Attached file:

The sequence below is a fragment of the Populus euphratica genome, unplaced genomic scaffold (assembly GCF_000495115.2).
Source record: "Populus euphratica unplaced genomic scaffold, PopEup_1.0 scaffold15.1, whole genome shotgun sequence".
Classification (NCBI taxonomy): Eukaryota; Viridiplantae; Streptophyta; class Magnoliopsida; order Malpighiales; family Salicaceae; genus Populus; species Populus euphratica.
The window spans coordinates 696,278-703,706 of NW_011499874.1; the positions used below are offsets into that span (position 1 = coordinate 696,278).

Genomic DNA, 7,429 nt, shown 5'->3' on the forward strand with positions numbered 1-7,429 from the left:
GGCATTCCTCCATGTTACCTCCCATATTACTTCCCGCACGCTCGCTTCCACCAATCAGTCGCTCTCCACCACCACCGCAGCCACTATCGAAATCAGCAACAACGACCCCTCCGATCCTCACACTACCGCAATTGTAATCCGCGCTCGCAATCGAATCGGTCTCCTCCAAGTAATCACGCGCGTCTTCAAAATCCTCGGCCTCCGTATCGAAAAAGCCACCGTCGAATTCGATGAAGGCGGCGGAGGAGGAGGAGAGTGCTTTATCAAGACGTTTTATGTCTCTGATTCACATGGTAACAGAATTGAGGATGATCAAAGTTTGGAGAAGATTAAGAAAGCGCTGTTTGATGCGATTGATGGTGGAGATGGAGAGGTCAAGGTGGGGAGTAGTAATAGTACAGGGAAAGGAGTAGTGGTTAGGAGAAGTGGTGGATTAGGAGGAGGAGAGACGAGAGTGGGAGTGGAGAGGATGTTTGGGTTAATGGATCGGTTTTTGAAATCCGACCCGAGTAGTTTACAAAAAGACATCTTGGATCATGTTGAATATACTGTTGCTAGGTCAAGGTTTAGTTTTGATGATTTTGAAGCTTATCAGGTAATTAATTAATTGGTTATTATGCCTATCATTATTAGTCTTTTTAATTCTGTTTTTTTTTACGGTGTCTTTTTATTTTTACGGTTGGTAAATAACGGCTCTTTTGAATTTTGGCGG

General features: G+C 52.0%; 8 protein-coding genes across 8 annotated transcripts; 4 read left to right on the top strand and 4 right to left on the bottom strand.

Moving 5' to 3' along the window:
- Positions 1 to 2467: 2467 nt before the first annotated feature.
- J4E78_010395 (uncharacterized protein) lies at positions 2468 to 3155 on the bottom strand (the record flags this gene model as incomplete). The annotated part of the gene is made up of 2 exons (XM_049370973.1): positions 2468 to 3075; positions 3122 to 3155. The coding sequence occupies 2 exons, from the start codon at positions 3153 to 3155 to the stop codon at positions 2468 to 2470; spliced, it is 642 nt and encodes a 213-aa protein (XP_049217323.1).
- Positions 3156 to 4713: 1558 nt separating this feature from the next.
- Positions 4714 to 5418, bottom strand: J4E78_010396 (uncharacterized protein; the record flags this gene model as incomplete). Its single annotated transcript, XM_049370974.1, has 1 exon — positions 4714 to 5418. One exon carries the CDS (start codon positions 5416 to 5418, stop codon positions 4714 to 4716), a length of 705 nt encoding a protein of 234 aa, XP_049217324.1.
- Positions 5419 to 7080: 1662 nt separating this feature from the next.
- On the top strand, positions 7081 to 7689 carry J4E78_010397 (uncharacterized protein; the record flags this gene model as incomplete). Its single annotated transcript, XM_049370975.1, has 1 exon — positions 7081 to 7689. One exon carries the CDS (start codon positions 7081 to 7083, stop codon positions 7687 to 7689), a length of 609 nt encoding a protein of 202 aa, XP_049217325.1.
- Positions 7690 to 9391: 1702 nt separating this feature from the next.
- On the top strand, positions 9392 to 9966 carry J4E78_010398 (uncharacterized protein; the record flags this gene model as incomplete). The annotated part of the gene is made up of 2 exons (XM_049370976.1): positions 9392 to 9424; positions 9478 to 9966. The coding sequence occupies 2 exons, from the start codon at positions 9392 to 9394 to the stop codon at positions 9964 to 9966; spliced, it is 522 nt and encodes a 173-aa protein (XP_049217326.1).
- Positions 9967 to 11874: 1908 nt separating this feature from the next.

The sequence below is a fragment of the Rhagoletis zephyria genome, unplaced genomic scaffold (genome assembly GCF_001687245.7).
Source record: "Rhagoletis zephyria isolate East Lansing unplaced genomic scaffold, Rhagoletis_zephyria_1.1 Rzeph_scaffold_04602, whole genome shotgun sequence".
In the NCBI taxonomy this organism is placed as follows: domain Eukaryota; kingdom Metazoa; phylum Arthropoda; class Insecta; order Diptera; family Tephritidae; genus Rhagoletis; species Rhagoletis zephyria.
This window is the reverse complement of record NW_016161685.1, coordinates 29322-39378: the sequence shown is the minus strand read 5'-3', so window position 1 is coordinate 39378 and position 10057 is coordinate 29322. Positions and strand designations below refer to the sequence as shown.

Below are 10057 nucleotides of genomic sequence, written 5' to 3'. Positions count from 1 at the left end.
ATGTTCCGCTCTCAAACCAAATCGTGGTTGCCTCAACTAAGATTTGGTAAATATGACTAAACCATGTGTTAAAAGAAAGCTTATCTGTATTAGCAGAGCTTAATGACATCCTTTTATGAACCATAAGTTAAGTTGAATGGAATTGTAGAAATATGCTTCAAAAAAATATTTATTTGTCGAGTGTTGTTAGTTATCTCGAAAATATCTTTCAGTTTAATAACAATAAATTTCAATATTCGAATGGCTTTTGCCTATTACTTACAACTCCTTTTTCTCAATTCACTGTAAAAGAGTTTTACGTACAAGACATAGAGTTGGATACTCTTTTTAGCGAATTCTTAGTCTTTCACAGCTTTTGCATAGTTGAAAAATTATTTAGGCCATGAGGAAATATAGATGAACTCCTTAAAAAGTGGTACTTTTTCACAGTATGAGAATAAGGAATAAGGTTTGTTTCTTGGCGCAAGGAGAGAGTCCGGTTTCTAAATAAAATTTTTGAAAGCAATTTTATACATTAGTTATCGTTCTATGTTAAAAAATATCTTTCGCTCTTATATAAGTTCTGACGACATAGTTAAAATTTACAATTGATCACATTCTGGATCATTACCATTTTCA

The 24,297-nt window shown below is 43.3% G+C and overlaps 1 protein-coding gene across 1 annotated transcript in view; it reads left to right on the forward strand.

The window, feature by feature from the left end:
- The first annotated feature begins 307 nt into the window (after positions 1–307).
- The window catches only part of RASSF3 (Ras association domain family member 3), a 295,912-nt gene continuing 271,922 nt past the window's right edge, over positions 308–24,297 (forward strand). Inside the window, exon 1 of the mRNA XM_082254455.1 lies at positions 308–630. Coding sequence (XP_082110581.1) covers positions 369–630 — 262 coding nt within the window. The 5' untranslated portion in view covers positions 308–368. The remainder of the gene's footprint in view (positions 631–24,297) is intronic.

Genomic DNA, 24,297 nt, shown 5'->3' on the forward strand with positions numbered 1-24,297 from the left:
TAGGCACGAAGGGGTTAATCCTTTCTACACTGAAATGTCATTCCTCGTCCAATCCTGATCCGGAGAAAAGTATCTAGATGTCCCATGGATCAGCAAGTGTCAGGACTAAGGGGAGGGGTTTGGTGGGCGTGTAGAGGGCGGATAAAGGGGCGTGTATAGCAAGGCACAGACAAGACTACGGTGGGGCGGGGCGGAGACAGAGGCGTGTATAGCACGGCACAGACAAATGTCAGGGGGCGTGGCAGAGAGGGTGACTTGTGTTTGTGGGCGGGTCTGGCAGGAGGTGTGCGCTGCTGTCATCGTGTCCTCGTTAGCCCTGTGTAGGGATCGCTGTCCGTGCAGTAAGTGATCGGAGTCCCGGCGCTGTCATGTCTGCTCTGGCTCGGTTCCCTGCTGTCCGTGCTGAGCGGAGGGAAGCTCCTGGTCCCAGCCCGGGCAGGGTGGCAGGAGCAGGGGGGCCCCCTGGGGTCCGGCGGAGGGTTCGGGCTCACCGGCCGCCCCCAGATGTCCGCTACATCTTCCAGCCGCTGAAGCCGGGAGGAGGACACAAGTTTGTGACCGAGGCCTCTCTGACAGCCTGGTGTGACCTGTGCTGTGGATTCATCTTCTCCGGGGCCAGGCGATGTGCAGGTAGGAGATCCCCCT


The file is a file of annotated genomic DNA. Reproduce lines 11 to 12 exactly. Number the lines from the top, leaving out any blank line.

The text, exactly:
- Positions 3156 to 4713: 1558 nt separating this feature from the next.
- Positions 4714 to 5418, bottom strand: J4E78_010396 (uncharacterized protein; the record flags this gene model as incomplete). Its single annotated transcript, XM_049370974.1, has 1 exon — positions 4714 to 5418. One exon carries the CDS (start codon positions 5416 to 5418, stop codon positions 4714 to 4716), a length of 705 nt encoding a protein of 234 aa, XP_049217324.1.